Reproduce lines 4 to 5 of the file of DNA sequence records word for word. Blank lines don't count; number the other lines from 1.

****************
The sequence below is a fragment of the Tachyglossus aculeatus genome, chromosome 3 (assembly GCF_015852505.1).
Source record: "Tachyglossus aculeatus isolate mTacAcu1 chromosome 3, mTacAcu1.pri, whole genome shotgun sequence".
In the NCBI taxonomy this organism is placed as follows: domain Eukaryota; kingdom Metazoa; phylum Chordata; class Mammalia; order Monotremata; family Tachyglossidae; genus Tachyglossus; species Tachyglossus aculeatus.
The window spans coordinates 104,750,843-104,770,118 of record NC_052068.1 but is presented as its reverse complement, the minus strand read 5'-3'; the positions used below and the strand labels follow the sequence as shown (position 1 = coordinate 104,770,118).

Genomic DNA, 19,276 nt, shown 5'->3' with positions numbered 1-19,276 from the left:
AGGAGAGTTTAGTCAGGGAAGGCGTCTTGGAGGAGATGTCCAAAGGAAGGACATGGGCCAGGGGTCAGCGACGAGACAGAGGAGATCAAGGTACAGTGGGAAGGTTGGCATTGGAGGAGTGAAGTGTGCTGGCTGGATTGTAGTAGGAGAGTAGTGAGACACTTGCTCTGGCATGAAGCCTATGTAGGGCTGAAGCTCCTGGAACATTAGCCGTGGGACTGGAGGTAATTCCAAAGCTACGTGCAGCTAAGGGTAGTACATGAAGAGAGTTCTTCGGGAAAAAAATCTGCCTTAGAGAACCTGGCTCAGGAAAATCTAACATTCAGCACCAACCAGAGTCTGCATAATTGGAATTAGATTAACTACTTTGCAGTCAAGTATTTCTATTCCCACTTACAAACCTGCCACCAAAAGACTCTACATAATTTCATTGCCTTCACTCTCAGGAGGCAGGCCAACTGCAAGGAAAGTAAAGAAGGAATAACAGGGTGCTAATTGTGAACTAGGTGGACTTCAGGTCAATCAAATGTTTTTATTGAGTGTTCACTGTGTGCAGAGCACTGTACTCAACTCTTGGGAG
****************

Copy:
The window spans coordinates 104,750,843-104,770,118 of record NC_052068.1 but is presented as its reverse complement, the minus strand read 5'-3'; the positions used below and the strand labels follow the sequence as shown (position 1 = coordinate 104,770,118).

Genomic DNA, 19,276 nt, shown 5'->3' with positions numbered 1-19,276 from the left: